Thursday, June 9, 2016

Radiation for Gynecomestia: Dr. Myers Relents

My memo to Dr. Myers dated 6/8/16 appears below

As per our recent exchange of e-mails I met with a radiation oncologist (RO) and his physician assistant (PA). We began the appointment with a fairly detailed review of my PCa history and a thorough physical examination of my upper body. The RO concluded I am a suitable candidate for radiation treatment. which would involve three brief exposures over a one week period. "What kind of outcome can I expect", I asked.  A summary of their responses appears below:
--An eighty per cent reduction in the size of your breasts.
--A temporary reddening of your breast tissue
--No damage to the heart, lungs or breasts.
"Please address the risk of breast cancer" I requested. The PO responded: "The likelihood of causing such a cancer is ten thousand to one, and it would take thirty years to develop."
My concerns about the Cabergollne/Arimidex remedy appear below:
--It means  adding two medications to the many I now take daily.
--A few of the side effects listed for Cabergoline include dizziness, nausea and a spinning sensation. On a drug with similar side effects awhile back, i. e., Pentoxifylline, I experienced a stroke-like event during the middle of the night. The following three days I had significant dizziness, nausea and indigestion. A visit to my primary physician resulted in a brain scan. Fortunately the worst the brain scan revealed was that I no longer have the brain of a 30 year old. Less fortunately. for the past year or so, I suffer mild vertigo which comes and goes throughout the day.
 My doctor and I reviewed my medical history and medication list. He concluded the likely cause of these problems was Pentoxifylline. I discontinued its use. Suffice it to say I am reluctant to reinitiate its use or start any other drug(s) with similar side effects.
The PA mentioned the risk of osteoporosis associated with Arimidex.
Based on my research effort and my recent experience as outlined above, my preference would be to radiate.. By no means do I advocate radiation as a better option in general.  I have attempted to make a case that for me and my circumstances radiation is a reasonable approach. I hope and pray you agree. I want very much to  continue as your patient on Hormone Lite.
Respectfully,   Don O.
Today Dr. Myers pleasantly surprised me with the following affirmative response: "You have my ok to proceed with radiation".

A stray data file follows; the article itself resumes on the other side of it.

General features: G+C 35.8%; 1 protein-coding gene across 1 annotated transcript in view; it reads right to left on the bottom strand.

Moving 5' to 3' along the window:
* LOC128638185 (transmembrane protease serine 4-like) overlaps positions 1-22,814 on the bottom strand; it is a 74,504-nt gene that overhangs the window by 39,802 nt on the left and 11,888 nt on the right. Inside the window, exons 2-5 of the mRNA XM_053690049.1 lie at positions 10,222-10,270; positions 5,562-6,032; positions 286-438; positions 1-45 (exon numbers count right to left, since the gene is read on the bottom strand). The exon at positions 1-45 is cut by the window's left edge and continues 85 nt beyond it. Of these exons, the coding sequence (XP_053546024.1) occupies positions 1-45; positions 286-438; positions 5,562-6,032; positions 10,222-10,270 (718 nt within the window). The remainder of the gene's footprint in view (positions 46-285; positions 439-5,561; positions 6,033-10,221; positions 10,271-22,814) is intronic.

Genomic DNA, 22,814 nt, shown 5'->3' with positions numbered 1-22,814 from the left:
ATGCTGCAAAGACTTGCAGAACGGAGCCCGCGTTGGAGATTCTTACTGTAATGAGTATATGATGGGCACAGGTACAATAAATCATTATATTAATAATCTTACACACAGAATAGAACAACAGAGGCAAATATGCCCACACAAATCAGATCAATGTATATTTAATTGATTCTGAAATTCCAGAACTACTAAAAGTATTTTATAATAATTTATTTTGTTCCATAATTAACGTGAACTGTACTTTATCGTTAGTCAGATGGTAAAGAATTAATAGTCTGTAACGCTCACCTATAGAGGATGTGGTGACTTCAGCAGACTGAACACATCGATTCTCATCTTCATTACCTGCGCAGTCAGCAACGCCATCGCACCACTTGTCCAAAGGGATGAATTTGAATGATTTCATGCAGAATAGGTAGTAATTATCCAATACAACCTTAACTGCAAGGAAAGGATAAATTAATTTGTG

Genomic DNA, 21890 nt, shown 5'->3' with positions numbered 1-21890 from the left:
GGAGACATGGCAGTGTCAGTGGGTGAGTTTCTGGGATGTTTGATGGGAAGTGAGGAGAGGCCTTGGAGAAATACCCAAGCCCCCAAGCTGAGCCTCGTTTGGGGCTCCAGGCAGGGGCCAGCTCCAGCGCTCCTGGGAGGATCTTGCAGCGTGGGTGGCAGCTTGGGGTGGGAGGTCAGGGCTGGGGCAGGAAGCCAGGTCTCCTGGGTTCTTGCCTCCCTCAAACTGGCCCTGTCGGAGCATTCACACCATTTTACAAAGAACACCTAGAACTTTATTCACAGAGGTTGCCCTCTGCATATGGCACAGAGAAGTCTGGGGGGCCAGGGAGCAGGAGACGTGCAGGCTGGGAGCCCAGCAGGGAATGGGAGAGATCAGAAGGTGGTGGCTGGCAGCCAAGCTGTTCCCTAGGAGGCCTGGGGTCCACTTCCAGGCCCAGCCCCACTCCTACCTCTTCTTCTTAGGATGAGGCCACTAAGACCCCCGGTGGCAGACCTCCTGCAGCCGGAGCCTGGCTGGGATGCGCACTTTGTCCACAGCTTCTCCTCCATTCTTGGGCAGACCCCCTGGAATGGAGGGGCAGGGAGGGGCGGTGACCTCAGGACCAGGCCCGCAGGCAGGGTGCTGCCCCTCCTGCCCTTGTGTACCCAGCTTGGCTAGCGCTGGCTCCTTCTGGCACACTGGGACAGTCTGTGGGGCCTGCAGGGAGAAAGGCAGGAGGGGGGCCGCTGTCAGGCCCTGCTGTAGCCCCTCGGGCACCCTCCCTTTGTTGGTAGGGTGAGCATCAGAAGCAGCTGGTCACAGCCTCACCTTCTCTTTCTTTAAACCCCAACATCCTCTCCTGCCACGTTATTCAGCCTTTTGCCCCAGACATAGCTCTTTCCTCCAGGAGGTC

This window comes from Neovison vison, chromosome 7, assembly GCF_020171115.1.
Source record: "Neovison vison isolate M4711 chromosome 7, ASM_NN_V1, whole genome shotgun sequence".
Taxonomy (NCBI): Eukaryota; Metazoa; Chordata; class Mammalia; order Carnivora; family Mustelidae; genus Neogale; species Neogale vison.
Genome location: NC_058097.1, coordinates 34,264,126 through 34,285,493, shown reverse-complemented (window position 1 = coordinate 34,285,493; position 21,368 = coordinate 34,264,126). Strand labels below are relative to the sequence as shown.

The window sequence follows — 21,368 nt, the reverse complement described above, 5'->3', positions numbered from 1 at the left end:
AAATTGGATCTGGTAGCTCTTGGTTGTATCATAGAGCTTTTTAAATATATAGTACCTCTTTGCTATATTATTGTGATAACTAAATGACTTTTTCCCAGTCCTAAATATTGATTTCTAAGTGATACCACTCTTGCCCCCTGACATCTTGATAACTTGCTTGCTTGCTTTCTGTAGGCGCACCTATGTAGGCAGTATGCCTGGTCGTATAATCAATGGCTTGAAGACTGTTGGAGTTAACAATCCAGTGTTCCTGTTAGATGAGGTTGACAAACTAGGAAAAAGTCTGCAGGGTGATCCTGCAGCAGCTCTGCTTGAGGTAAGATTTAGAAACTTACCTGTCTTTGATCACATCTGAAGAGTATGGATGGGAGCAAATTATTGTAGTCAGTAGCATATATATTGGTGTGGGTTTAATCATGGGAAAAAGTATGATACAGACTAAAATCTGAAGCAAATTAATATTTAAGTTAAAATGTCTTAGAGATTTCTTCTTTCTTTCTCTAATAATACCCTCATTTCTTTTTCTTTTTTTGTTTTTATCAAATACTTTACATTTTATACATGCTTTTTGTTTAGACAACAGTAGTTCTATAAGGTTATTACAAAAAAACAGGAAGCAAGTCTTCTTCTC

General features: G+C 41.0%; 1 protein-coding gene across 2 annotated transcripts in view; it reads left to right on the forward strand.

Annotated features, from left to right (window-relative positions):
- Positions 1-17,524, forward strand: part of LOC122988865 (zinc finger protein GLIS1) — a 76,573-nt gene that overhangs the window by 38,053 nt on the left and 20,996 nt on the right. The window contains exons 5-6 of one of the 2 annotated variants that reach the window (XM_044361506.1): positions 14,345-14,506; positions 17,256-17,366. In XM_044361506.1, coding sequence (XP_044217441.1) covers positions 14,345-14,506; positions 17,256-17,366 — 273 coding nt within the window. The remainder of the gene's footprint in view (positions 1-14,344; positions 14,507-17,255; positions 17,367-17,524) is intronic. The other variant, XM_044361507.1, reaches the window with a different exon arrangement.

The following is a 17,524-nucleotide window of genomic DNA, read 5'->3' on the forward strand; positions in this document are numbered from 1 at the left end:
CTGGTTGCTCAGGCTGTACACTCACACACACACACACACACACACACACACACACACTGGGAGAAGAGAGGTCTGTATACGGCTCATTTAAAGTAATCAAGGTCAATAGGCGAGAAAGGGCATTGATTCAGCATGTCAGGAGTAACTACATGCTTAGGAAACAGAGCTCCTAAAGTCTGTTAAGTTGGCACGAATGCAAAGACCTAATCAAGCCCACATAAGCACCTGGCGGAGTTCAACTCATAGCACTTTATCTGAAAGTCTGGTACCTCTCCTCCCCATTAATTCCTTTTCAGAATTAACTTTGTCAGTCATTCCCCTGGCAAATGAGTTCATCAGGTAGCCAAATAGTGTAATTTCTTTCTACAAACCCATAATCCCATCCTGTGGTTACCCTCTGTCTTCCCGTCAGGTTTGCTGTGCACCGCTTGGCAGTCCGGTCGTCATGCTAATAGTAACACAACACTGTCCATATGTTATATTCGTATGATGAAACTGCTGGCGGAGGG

Ken Schuster said...

Don, the amount of time you spend on your log to help other men with PCa is commendable. Thank you! It certainly has been helpful to me.

I was having severe hot flashes three times an hour, around the clock, from a six-month Eligard implant. After three months I was at the point of digging that thing out of me with some do-it-yourself surgery.

In the middle of a severe soaker, I revisited Sunffy's recommendations to me a decade ago about transdermal estradiol for some relief, and I researched more recent papers online. Richard Wassersug's research and personal contact was pivotal to my decision to lobby oncologist to do it.

To make a long story less long... I finally got an Rx for "the patch", and it really does work. Most of the flashes are mild, and only one or two comparatively mild soakers in an entire day. The only side effect reported in the literature is gynecomastia. I was a gymnast in my youth and built-up some pecs that have stayed with me all of these decades later, so I don't see or feel breast enlargement, but my nipples are sometimes hard as a rock and always tender. Do you think radiation would address that, or is it only for enlargement?

proton don said...

Favorable feedback like yours makes it all worth while.
As you probably know Wassersug gave me a gentle shove in the right direction too.
My concern was size and appearance so sensitivity and/or tenderness never got addressed I will have ample time to explore this issue and get us an answer. If I can figure out how to get back to you I will let you know what I find out.
Don O.